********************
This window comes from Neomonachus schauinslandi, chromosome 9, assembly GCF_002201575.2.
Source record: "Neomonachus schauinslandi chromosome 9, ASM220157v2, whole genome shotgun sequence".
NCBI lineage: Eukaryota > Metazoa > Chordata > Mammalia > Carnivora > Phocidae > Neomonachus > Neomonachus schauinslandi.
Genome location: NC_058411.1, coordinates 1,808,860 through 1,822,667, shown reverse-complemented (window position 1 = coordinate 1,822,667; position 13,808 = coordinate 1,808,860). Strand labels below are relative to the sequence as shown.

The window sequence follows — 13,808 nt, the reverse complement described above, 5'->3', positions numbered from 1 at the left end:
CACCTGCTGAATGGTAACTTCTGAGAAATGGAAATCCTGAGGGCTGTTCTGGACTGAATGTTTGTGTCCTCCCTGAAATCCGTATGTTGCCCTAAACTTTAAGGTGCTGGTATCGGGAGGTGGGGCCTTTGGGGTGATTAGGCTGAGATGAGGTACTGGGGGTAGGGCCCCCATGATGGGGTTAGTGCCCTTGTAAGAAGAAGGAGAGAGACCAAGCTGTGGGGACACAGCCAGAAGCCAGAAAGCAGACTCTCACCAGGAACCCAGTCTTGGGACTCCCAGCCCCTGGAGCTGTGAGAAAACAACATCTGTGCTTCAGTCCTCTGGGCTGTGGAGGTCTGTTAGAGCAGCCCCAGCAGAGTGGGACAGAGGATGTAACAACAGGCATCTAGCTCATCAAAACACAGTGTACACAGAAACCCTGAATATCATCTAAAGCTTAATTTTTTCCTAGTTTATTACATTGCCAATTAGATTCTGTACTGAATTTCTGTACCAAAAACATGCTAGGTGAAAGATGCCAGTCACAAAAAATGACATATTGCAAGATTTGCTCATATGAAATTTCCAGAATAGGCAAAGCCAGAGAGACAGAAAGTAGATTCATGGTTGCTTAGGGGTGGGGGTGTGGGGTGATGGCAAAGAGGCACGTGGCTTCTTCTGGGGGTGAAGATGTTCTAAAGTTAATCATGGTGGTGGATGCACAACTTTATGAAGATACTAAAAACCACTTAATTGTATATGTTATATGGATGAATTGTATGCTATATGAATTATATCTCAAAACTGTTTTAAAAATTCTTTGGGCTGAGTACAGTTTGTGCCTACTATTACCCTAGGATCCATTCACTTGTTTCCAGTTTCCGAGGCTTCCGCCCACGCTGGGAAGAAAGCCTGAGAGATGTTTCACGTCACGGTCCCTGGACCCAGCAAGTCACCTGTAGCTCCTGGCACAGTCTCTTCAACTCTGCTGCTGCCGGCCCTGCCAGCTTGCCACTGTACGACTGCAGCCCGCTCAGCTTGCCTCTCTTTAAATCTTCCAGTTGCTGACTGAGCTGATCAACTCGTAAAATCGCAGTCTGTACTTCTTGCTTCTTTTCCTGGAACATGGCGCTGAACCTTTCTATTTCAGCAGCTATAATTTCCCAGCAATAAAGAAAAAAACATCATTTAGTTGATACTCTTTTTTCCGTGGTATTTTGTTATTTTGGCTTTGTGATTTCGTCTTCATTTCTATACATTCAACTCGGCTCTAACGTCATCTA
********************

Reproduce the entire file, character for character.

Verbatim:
This window comes from Neomonachus schauinslandi, chromosome 9, assembly GCF_002201575.2.
Source record: "Neomonachus schauinslandi chromosome 9, ASM220157v2, whole genome shotgun sequence".
NCBI lineage: Eukaryota > Metazoa > Chordata > Mammalia > Carnivora > Phocidae > Neomonachus > Neomonachus schauinslandi.
Genome location: NC_058411.1, coordinates 1,808,860 through 1,822,667, shown reverse-complemented (window position 1 = coordinate 1,822,667; position 13,808 = coordinate 1,808,860). Strand labels below are relative to the sequence as shown.

The window sequence follows — 13,808 nt, the reverse complement described above, 5'->3', positions numbered from 1 at the left end:
CACCTGCTGAATGGTAACTTCTGAGAAATGGAAATCCTGAGGGCTGTTCTGGACTGAATGTTTGTGTCCTCCCTGAAATCCGTATGTTGCCCTAAACTTTAAGGTGCTGGTATCGGGAGGTGGGGCCTTTGGGGTGATTAGGCTGAGATGAGGTACTGGGGGTAGGGCCCCCATGATGGGGTTAGTGCCCTTGTAAGAAGAAGGAGAGAGACCAAGCTGTGGGGACACAGCCAGAAGCCAGAAAGCAGACTCTCACCAGGAACCCAGTCTTGGGACTCCCAGCCCCTGGAGCTGTGAGAAAACAACATCTGTGCTTCAGTCCTCTGGGCTGTGGAGGTCTGTTAGAGCAGCCCCAGCAGAGTGGGACAGAGGATGTAACAACAGGCATCTAGCTCATCAAAACACAGTGTACACAGAAACCCTGAATATCATCTAAAGCTTAATTTTTTCCTAGTTTATTACATTGCCAATTAGATTCTGTACTGAATTTCTGTACCAAAAACATGCTAGGTGAAAGATGCCAGTCACAAAAAATGACATATTGCAAGATTTGCTCATATGAAATTTCCAGAATAGGCAAAGCCAGAGAGACAGAAAGTAGATTCATGGTTGCTTAGGGGTGGGGGTGTGGGGTGATGGCAAAGAGGCACGTGGCTTCTTCTGGGGGTGAAGATGTTCTAAAGTTAATCATGGTGGTGGATGCACAACTTTATGAAGATACTAAAAACCACTTAATTGTATATGTTATATGGATGAATTGTATGCTATATGAATTATATCTCAAAACTGTTTTAAAAATTCTTTGGGCTGAGTACAGTTTGTGCCTACTATTACCCTAGGATCCATTCACTTGTTTCCAGTTTCCGAGGCTTCCGCCCACGCTGGGAAGAAAGCCTGAGAGATGTTTCACGTCACGGTCCCTGGACCCAGCAAGTCACCTGTAGCTCCTGGCACAGTCTCTTCAACTCTGCTGCTGCCGGCCCTGCCAGCTTGCCACTGTACGACTGCAGCCCGCTCAGCTTGCCTCTCTTTAAATCTTCCAGTTGCTGACTGAGCTGATCAACTCGTAAAATCGCAGTCTGTACTTCTTGCTTCTTTTCCTGGAACATGGCGCTGAACCTTTCTATTTCAGCAGCTATAATTTCCCAGCAATAAAGAAAAAAACATCATTTAGTTGATACTCTTTTTTCCGTGGTATTTTGTTATTTTGGCTTTGTGATTTCGTCTTCATTTCTATACATTCAACTCGGCTCTAACGTCATCTA